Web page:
You mean applied internally after board fixing? Aren't we back to adhesion without mechanical restraint, and getting into impossible corners?
    •  
      CommentAuthordjh
    • CommentTimeMar 9th 2017
     
    Posted By: goodevansgood point jfb - the osb on the rafters feels like the right thing to do - keeps the rafters in the the place and just locks the roof together.

    It's also watertight, and provides good support for a tarp if you want to mollycoddle it.
    • CommentAuthorringi
    • CommentTimeMar 9th 2017
     
    Posted By: fostertomYou mean applied internally after board fixing? Aren't we back to adhesion without mechanical restraint, and getting into impossible corners?


    No I was thinking of on the outside of the OSB and JUST on the joints that are not over a glued stud.
    •  
      CommentAuthorfostertom
    • CommentTimeMar 9th 2017
     
    Aha - maybe
    • CommentAuthorgoodevans
    • CommentTimeMar 9th 2017
     
    Revision C

    The fascia now has a small gap behind allowing ventilation and drainage to the underside of the underfelt.

    A single sheet of mechanically fixed membrane from the plaster to the osb sarking is shown. all that is required is to lay the sheet over the wall before the top plate goes on (or between two plates if puncture looks likely). The membrane can be embedded into the plaster and 'stuck' to the osb sarking with a stiff galvanised strap to hold it down for life.

    a vertical piece of osb (as per rev a/b) can be used here to protect the membrane if necessary.

    I'm pleased with this - looks buildable and simple - any comments/improvements

    Will I be forced to use a VCL
      Eaves rev C.jpg
    •  
      CommentAuthordjh
    • CommentTimeMar 10th 2017
     
    Looks good to me. You'll want some glue as well as the galvanised strap to make an airtight joint - it's the kind of use Orcon F is designed for. Or you could use adhesive airtight tape and put the galv strap over the top. There are tapes designed for plastering in; I don't know how well membrane would work. I'd suggest checking with somebody who knows or doing an experiment before the real thing.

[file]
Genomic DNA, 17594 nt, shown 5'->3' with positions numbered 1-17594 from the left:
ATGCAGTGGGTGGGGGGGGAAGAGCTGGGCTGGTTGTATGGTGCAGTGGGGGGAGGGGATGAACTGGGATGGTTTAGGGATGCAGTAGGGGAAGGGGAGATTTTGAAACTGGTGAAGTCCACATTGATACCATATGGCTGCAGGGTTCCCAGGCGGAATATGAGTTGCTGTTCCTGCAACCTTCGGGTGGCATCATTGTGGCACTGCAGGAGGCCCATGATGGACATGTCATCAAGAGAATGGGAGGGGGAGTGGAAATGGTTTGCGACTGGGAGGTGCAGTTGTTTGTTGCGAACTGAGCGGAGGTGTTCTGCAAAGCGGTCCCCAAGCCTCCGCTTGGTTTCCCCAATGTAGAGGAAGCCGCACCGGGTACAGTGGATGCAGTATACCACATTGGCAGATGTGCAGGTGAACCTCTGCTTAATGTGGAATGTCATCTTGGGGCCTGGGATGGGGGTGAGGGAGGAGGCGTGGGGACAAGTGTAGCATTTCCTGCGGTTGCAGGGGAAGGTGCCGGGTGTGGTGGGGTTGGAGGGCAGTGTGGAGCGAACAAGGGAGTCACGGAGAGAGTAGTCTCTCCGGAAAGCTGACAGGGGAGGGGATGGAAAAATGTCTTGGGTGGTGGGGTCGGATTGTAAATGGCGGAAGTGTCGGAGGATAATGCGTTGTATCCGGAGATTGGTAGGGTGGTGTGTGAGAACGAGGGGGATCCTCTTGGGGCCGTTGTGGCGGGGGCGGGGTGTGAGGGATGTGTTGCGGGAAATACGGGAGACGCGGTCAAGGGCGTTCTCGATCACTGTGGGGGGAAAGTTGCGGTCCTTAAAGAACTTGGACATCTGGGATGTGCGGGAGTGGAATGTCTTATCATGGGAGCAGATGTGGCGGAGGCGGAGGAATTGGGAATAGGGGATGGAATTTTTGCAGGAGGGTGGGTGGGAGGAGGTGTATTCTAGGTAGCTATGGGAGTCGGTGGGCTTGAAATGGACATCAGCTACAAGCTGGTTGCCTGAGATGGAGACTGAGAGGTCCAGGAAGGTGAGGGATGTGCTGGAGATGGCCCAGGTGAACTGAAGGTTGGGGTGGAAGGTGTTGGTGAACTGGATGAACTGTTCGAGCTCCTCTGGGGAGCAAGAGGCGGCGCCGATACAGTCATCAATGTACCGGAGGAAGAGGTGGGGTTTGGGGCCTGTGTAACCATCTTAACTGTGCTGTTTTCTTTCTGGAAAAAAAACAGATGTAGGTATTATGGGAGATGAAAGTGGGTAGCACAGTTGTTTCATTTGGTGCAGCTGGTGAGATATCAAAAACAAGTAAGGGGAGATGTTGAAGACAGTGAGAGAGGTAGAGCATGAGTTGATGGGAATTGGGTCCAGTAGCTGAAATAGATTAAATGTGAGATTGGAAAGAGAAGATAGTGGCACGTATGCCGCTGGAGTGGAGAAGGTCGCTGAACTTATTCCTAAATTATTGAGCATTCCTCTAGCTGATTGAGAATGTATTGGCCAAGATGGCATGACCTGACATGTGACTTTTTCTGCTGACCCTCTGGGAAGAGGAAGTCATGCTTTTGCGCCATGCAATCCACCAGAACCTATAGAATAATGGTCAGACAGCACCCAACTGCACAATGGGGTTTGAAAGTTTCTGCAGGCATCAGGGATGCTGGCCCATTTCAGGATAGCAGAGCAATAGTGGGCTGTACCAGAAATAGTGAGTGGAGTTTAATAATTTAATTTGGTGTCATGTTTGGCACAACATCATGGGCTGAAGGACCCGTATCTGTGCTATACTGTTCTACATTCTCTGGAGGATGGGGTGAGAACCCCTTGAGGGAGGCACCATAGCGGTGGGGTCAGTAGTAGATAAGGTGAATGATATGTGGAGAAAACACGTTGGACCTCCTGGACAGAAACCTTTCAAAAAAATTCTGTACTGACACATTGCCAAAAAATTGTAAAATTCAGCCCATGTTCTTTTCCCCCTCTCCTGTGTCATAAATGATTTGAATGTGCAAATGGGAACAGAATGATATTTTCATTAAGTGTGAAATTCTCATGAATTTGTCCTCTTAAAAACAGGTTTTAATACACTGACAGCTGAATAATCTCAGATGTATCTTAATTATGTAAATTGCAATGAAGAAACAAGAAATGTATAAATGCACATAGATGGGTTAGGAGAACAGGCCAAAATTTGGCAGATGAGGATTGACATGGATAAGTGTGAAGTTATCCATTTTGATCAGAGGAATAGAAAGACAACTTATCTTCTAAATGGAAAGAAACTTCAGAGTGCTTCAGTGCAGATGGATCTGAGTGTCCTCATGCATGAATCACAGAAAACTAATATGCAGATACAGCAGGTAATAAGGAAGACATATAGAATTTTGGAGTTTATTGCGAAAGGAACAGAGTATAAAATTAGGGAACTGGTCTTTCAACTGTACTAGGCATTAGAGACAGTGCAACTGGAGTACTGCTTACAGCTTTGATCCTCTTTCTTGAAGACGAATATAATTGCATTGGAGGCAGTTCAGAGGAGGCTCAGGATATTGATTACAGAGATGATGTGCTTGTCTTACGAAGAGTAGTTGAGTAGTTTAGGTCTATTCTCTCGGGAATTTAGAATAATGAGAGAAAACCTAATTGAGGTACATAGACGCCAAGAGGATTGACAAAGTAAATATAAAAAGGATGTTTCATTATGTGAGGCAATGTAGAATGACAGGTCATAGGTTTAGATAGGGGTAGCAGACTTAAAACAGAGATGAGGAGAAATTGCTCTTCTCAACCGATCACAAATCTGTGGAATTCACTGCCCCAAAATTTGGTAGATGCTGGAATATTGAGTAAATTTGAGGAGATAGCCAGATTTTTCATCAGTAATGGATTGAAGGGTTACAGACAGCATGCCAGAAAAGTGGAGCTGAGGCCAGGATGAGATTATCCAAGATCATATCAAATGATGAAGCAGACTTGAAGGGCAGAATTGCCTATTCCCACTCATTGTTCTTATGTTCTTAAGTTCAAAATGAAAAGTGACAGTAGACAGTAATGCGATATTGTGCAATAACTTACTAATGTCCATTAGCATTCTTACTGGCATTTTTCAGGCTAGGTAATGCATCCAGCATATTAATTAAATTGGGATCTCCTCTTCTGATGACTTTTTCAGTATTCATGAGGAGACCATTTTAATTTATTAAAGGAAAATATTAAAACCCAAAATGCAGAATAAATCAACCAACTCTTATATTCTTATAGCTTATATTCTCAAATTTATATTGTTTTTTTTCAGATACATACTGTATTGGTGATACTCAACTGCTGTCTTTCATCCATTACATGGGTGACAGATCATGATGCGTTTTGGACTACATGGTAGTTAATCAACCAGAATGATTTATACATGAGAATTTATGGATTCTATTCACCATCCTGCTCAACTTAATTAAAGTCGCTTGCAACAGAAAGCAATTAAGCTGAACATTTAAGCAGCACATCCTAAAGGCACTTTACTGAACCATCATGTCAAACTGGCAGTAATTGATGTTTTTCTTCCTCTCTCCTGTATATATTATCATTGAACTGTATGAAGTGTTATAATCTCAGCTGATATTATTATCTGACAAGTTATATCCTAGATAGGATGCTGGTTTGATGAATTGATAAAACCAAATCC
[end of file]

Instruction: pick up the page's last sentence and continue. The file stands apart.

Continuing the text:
Don't forget there will be fixings and perhaps straps to hold the wall plate and roof trusses down on the wall. Work out in advance how you want to seal the penetrations.
    • CommentAuthorringi
    • CommentTimeMar 10th 2017
     
    How will the wall EPS be fixed near the top?
  1.  
    ''How will the wall EPS be fixed near the top?''

    Through to rafter ends?
    • CommentAuthorgoodevans
    • CommentTimeMar 13th 2017
     
    Latest incarnation...
    a) Vertical OSB back in - fixed to sarking OSB via angled galvanised plate as per Toms detail
    b) To avoid a split in the top plate destroying the barrier - barrier tape placed either over or under the plate
    c) Top plate to plaster barrier use of osb or membrane.

    onto gable detail next. - new thread.
      Eaves rev D.jpg
    • CommentAuthorlineweight
    • CommentTimeMar 13th 2017 edited
     
    Just on the subject of making airtight joint between sheets of OSB without a timber stud behind... my solution, although this was for internal angles on the *inside* of a roof buildup was to use DPC strip. I put beads of sealant between the DPC strip and the OSB, and then a timber batten (in my case actually a strip of OSB) on top of the DPC, one each side of the "corner". Then screws through batten>DPC strip>sealant>OSB sheathing. I reckoned that DPC strip ought to have a decent lifespan (assuming it does the job its designed for), is pretty tough, and will allow a little bit of movement where necessary. Also, cheap, and easily adaptable to any angle.

    In fact I also used DPC strip where I wanted an airtight seal between OSB roof sheathing and crappy old brickwork party wall. Either "cutting it in" to mortar joints where convenient or using a variation of the timber-batten-screwed-through approach. On these cases the intention was to allow for some movement over time. It was quite fiddly and possibly completely overkill but I did it and feel it ought to stay working for a good number of years.
      Screen Shot 2017-03-13 at 16.38.38.jpg
    • CommentAuthorlineweight
    • CommentTimeMar 13th 2017
     
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      Screen Shot 2017-03-13 at 16.38.53.jpg
    • CommentAuthorlineweight
    • CommentTimeMar 13th 2017
     
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      Screen Shot 2017-03-13 at 16.39.20.jpg
    • CommentAuthorlineweight
    • CommentTimeMar 13th 2017
     
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      Screen Shot 2017-03-13 at 16.39.29.jpg